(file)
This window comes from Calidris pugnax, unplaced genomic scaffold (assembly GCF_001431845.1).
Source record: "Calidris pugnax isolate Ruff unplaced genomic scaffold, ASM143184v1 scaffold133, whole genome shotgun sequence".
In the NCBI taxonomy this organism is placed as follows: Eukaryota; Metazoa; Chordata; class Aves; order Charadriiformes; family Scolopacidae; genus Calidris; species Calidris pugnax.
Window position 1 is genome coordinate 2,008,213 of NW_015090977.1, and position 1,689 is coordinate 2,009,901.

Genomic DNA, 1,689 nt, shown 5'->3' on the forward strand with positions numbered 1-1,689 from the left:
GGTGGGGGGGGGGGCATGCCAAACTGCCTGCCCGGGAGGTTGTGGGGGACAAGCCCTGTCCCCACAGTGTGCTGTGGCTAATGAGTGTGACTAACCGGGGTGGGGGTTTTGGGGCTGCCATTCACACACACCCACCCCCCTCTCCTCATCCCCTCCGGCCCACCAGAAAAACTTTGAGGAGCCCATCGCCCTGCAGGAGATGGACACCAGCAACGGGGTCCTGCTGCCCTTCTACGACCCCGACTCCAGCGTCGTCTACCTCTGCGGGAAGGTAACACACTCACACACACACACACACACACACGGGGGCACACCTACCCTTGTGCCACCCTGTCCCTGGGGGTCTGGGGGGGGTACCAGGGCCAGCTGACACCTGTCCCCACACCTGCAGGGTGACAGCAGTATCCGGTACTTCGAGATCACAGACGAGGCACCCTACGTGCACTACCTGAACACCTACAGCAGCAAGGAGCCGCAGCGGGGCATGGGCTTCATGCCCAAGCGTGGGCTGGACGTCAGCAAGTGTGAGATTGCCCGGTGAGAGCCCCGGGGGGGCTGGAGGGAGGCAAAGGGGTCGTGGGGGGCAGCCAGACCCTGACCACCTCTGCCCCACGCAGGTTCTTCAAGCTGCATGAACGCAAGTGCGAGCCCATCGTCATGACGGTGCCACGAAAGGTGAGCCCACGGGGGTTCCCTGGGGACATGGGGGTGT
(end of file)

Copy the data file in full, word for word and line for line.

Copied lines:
This window comes from Calidris pugnax, unplaced genomic scaffold (assembly GCF_001431845.1).
Source record: "Calidris pugnax isolate Ruff unplaced genomic scaffold, ASM143184v1 scaffold133, whole genome shotgun sequence".
In the NCBI taxonomy this organism is placed as follows: Eukaryota; Metazoa; Chordata; class Aves; order Charadriiformes; family Scolopacidae; genus Calidris; species Calidris pugnax.
Window position 1 is genome coordinate 2,008,213 of NW_015090977.1, and position 1,689 is coordinate 2,009,901.

Genomic DNA, 1,689 nt, shown 5'->3' on the forward strand with positions numbered 1-1,689 from the left:
GGTGGGGGGGGGGGCATGCCAAACTGCCTGCCCGGGAGGTTGTGGGGGACAAGCCCTGTCCCCACAGTGTGCTGTGGCTAATGAGTGTGACTAACCGGGGTGGGGGTTTTGGGGCTGCCATTCACACACACCCACCCCCCTCTCCTCATCCCCTCCGGCCCACCAGAAAAACTTTGAGGAGCCCATCGCCCTGCAGGAGATGGACACCAGCAACGGGGTCCTGCTGCCCTTCTACGACCCCGACTCCAGCGTCGTCTACCTCTGCGGGAAGGTAACACACTCACACACACACACACACACACACGGGGGCACACCTACCCTTGTGCCACCCTGTCCCTGGGGGTCTGGGGGGGGTACCAGGGCCAGCTGACACCTGTCCCCACACCTGCAGGGTGACAGCAGTATCCGGTACTTCGAGATCACAGACGAGGCACCCTACGTGCACTACCTGAACACCTACAGCAGCAAGGAGCCGCAGCGGGGCATGGGCTTCATGCCCAAGCGTGGGCTGGACGTCAGCAAGTGTGAGATTGCCCGGTGAGAGCCCCGGGGGGGCTGGAGGGAGGCAAAGGGGTCGTGGGGGGCAGCCAGACCCTGACCACCTCTGCCCCACGCAGGTTCTTCAAGCTGCATGAACGCAAGTGCGAGCCCATCGTCATGACGGTGCCACGAAAGGTGAGCCCACGGGGGTTCCCTGGGGACATGGGGGTGT